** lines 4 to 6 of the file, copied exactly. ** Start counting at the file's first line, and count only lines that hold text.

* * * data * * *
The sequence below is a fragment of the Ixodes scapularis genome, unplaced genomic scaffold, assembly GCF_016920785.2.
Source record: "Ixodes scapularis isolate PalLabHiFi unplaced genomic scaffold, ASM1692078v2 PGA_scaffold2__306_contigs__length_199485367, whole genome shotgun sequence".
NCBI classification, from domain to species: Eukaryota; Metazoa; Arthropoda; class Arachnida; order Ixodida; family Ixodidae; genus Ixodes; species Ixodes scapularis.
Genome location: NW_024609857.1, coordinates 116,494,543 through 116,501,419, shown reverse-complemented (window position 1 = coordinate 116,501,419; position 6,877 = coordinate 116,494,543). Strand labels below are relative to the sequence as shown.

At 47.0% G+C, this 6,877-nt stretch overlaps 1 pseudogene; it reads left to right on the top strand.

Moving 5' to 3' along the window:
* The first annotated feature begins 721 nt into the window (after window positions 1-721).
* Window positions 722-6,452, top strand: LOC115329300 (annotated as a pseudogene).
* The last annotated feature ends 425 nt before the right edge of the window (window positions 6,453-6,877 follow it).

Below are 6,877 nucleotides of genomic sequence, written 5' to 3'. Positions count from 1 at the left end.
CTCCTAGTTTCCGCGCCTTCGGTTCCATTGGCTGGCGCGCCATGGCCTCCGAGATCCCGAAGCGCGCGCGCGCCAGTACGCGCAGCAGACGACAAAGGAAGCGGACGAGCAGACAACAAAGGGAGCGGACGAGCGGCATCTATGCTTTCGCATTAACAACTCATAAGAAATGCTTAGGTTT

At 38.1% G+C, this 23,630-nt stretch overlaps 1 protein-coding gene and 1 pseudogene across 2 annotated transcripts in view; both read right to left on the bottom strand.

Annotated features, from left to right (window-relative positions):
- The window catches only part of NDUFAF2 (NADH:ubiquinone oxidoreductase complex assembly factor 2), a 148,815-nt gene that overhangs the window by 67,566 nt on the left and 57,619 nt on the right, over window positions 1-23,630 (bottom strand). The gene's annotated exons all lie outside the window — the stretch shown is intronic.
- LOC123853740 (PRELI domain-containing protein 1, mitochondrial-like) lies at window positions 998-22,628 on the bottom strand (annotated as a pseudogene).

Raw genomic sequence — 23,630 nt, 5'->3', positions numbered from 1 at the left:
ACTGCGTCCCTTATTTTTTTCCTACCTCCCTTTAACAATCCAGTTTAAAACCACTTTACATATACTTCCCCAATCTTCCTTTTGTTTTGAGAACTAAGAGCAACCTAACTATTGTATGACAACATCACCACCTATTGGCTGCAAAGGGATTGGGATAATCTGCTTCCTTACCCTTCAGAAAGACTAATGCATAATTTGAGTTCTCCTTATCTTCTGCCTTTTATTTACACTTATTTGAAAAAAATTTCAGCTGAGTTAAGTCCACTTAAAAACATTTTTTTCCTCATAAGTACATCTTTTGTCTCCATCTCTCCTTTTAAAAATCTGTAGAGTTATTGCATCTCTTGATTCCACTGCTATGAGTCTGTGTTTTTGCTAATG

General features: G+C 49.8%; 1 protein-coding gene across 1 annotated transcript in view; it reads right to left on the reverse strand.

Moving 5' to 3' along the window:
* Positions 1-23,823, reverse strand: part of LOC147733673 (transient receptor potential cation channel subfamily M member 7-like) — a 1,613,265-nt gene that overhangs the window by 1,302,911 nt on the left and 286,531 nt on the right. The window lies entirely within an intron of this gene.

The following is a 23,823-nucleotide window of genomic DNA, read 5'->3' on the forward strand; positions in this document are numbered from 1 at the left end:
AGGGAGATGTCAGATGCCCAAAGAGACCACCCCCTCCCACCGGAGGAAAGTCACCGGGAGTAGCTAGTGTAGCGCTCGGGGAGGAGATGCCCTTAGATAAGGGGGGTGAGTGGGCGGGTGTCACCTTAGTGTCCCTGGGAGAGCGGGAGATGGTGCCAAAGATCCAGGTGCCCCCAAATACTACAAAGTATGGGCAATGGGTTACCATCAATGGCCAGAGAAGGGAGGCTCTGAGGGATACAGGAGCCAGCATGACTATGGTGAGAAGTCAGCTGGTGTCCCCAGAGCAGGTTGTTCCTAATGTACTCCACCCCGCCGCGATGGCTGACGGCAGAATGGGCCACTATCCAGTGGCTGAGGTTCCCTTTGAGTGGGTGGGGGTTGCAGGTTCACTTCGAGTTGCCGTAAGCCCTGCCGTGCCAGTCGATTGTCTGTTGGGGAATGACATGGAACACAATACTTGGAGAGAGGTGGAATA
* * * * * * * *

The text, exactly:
Genome location: NW_024609857.1, coordinates 116,494,543 through 116,501,419, shown reverse-complemented (window position 1 = coordinate 116,501,419; position 6,877 = coordinate 116,494,543). Strand labels below are relative to the sequence as shown.

At 47.0% G+C, this 6,877-nt stretch overlaps 1 pseudogene; it reads left to right on the top strand.

Moving 5' to 3' along the window: